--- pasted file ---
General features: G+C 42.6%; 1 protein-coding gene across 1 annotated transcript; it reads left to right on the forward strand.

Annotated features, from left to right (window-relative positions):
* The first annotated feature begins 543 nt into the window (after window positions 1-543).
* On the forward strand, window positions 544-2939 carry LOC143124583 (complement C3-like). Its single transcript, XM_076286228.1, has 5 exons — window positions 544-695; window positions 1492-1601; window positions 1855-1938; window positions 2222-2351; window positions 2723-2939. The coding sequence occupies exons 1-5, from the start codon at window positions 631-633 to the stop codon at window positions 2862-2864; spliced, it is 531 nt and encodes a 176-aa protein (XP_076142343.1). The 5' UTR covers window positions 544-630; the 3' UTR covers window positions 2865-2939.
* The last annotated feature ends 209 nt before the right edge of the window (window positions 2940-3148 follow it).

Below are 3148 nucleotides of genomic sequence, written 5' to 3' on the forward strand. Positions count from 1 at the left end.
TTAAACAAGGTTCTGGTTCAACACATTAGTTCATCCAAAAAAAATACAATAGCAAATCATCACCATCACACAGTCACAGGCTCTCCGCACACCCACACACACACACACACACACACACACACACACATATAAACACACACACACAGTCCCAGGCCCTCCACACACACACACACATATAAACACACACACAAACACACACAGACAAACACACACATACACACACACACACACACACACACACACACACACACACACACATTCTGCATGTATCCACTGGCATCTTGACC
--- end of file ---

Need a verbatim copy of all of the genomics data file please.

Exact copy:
General features: G+C 42.6%; 1 protein-coding gene across 1 annotated transcript; it reads left to right on the forward strand.

Annotated features, from left to right (window-relative positions):
* The first annotated feature begins 543 nt into the window (after window positions 1-543).
* On the forward strand, window positions 544-2939 carry LOC143124583 (complement C3-like). Its single transcript, XM_076286228.1, has 5 exons — window positions 544-695; window positions 1492-1601; window positions 1855-1938; window positions 2222-2351; window positions 2723-2939. The coding sequence occupies exons 1-5, from the start codon at window positions 631-633 to the stop codon at window positions 2862-2864; spliced, it is 531 nt and encodes a 176-aa protein (XP_076142343.1). The 5' UTR covers window positions 544-630; the 3' UTR covers window positions 2865-2939.
* The last annotated feature ends 209 nt before the right edge of the window (window positions 2940-3148 follow it).

Below are 3148 nucleotides of genomic sequence, written 5' to 3' on the forward strand. Positions count from 1 at the left end.
TTAAACAAGGTTCTGGTTCAACACATTAGTTCATCCAAAAAAAATACAATAGCAAATCATCACCATCACACAGTCACAGGCTCTCCGCACACCCACACACACACACACACACACACACACACACACATATAAACACACACACACAGTCCCAGGCCCTCCACACACACACACACATATAAACACACACACAAACACACACAGACAAACACACACATACACACACACACACACACACACACACACACACACACACACACATTCTGCATGTATCCACTGGCATCTTGACC